Clicking on the link will direct to the sales page on the Limephoto website. At checkout a confirmation email will be sent to your email address with a download link that will last for 48 hours.

Monday, May 7, 2012

Thanda Photography Workshop - a note on sharpness

Sharpness is critical to creating good wildlife photographs. If there's blur or softness in the frame it needs to be there for a reason. This, sadly, is one of the hardest things to get right when you are learning about wildlife photography. Not just for the actual issue of focusing, but also for the ability to get the camera stable during the exposure. Far too many people think that they can get 'acceptable' results while hand-holding a bazooka of a lens at shutter speeds below 1/125th of a second. not that I am condoning 1/125th of a sec as an adequate shutter speed for avoiding camera shake mind you.

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Monday, April 23, 2012

Thoughts on the Nikon D3200

 Last week Nikon announced their new entry-level camera, the Nikon D3200. The camera comes in either red or black (it seems that gone are the days that black and chrome were the only options if there was an option at all…but why on earth red?) and sports a 24mp APS-C sensor. It’s the sensor that’s the talking point as little else has changed from the D3100. 24mp! That’s a lot. To add to that; that’s a lot of resolution for an entry level camera. So is this a wise decision of Nikons?

It’s interesting to remember that at one stage Nikon fans were defending their turf with comments that you “don’t need lots of megapixels” and that “it’s the quality, not the quantity”, while Canon seemed to be ramping up the megapixels on a six monthly basis. Do those same Nikon fans now say that Canon, with their lower megapixel count is a better and wiser camera manufacturer? I thought not. No, the Nikon fans are now crowing that Nikon wears the resolution crown. Silly really.

I’ll get to the sensor in a moment. First, my thoughts on the camera as a whole. The D3100 has been an incredibly popular entry level camera for the past year. It has about the right size in the hand that it doesn’t intimidate the new user. This is more important than it seems as a vast number of its users are women. Then there’s the attractive price-point. It is one of the cheapest DSLRs available. When you look at store discounts and forget that the EOS 450D is still available in some mass-mart like stores, it is often the cheapest DSLR available, and is therefore always on the list of potentials when a user is thinking about moving from a point and shoot to a DSLR. The advertising is also aimed at the ease of use, again tempting point and shoot users with its promise of simplicity and ease.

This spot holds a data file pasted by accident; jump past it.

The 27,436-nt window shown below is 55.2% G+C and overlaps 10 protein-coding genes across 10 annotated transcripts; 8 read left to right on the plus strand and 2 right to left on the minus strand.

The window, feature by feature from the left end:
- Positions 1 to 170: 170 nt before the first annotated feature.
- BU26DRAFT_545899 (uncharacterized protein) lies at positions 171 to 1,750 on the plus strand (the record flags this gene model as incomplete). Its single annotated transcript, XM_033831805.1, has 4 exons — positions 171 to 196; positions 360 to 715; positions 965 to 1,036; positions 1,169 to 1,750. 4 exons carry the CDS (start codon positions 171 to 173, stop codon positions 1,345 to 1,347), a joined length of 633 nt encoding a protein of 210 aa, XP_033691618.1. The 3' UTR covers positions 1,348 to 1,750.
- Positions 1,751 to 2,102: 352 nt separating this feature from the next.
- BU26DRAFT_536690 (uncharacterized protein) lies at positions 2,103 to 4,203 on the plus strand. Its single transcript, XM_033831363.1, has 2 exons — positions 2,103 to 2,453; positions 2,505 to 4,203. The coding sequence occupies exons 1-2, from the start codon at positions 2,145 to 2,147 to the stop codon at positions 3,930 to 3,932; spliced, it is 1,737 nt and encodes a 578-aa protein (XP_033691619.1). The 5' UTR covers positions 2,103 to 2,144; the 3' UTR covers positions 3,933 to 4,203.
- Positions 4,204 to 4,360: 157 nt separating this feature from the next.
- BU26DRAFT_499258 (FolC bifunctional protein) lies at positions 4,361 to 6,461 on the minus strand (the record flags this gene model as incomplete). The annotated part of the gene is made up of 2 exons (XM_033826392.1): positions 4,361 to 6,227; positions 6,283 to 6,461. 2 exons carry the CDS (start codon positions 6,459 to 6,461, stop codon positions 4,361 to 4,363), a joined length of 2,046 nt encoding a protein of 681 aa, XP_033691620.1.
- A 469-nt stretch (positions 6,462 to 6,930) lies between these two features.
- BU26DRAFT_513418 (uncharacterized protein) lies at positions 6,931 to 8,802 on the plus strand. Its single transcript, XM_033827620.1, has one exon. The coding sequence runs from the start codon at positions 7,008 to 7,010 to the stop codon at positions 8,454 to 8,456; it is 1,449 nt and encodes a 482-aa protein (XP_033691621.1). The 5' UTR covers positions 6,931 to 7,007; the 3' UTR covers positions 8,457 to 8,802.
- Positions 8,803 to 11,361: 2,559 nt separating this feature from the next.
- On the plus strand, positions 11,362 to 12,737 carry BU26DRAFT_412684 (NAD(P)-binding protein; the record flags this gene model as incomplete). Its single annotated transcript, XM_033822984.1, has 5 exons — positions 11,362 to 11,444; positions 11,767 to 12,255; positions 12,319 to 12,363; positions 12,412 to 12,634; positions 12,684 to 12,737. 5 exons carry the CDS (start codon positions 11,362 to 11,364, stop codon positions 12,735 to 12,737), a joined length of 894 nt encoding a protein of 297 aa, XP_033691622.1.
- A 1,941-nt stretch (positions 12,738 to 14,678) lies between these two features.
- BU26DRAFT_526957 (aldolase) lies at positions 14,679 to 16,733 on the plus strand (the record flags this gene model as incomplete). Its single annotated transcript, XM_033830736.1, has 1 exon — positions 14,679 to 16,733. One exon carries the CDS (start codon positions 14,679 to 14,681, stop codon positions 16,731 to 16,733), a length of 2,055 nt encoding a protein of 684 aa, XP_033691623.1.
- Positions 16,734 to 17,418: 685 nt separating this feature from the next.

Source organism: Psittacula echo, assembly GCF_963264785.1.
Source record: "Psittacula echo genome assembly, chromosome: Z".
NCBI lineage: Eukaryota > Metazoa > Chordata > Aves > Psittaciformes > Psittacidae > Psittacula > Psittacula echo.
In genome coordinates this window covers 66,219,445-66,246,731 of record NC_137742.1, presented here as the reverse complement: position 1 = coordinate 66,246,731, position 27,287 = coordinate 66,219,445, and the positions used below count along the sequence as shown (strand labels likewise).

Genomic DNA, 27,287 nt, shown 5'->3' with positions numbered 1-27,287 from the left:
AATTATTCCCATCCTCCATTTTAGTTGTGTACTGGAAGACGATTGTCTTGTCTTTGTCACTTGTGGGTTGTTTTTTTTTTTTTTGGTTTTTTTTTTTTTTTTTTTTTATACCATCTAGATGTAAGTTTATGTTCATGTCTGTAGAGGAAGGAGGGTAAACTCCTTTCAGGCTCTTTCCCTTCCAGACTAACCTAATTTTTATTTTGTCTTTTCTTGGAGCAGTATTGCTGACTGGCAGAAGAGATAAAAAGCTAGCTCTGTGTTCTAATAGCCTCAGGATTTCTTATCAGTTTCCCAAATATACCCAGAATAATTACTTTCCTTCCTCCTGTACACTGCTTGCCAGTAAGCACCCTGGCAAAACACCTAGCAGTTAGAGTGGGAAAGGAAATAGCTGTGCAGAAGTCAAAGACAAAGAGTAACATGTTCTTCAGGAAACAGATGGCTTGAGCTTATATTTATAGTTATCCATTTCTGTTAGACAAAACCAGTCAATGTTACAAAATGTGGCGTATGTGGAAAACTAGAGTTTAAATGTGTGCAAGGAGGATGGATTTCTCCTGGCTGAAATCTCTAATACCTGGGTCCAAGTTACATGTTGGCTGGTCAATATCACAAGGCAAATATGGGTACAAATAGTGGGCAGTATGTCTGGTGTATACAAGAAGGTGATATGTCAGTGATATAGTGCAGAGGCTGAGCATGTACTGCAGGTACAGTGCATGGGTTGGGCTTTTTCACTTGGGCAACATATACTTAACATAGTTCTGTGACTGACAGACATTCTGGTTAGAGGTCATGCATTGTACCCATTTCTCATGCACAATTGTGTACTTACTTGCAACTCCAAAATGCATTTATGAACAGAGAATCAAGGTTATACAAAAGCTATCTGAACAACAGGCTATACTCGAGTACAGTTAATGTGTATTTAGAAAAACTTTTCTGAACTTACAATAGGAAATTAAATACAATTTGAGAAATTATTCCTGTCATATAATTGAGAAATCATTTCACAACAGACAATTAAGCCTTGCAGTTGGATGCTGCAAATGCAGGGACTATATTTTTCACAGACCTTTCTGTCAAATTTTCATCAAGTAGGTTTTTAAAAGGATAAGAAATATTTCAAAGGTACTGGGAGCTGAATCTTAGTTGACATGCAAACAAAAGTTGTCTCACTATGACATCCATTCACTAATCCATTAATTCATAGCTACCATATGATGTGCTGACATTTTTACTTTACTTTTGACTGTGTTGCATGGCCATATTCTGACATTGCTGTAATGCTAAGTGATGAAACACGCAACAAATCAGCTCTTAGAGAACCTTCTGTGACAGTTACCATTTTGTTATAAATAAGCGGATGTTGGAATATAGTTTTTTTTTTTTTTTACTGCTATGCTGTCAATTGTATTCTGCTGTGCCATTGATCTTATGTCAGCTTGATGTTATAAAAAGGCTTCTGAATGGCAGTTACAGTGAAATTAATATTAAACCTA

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The Mercurial Drakensberg (and a note on Photo Writings)

I get to mention the weather again. It seems like I’ve been fortunate over the last two Drakensberg workshops to not have had to mention the vagaries of the mountain weather, but yes, this time it had a part to play in the proceedings. To be fair though it was more that we were incredibly lucky. As I right this, sitting at Witsieshoek Lodge, we are sitting in a cold and damp cloud with sudden pattering of icy rain hitting the windows. We just missed the weather. Here I get to breath a contented sigh if relief. Of course that’s not to say that we didn’t feel the first effects of winter hitting the Drakensberg. Yesterday on the climb to the summit of Amphitheatre the photographers had to contend with droplets of rain hitting their lenses, gusting wind buffeting their tripods and temperatures that made working the camera feel like handling an ice-block. But, and this is a big one. The colder temperatures and mercurial clouds meant for some great landscape images!

I’ll say it again as I’ve said countless times before…bad weather makes for good photographs. Dramatic clouds and lighting tend to happen at times when most people think it is more sensible to stay in bed with a hot mug of cocoa. It’s for this reason that we set out in the dark and stumble our way up to to viewpoint at the top of the Witches. It’s why we brave the rain and don’t curse too much (there are still some mutterings) when we wipe the lenses clean for the umpteenth time. You don’t get a full rainbow striking the side Sentinel Peak – as we did – unless you are there when the weather is if not bad, at least inclement. So it was a good weekend at the end of it. Despite numb toes, slightly wind-burned faces and chilled fingers.

On a different note to the Drakensberg, I am finishing up the last touches to the ebook, ‘Photo Writings’. This is a collection of the editorial writings from the last two years of the Photo Writing monthly that is sent to subscribers. Unlike the monthly writings though, the ebook is also filled with descriptive text around the photographs themselves, as well as more images than have been published in the monthly Photo Writing. At the moment Photo Writings is only in interactive pdf format (it is designed to be read comfortably on a tablet with interactive buttons and hyperlinks), but if there is demand I will bring it out in the epub format. The link for payment (via paypal) and download will be live at the beginning of next month. Readers can also contact me directly to have a copy emailed directly to them. The price for EFT payment is R38, the payal payment will be $5.95.    

Monday, April 2, 2012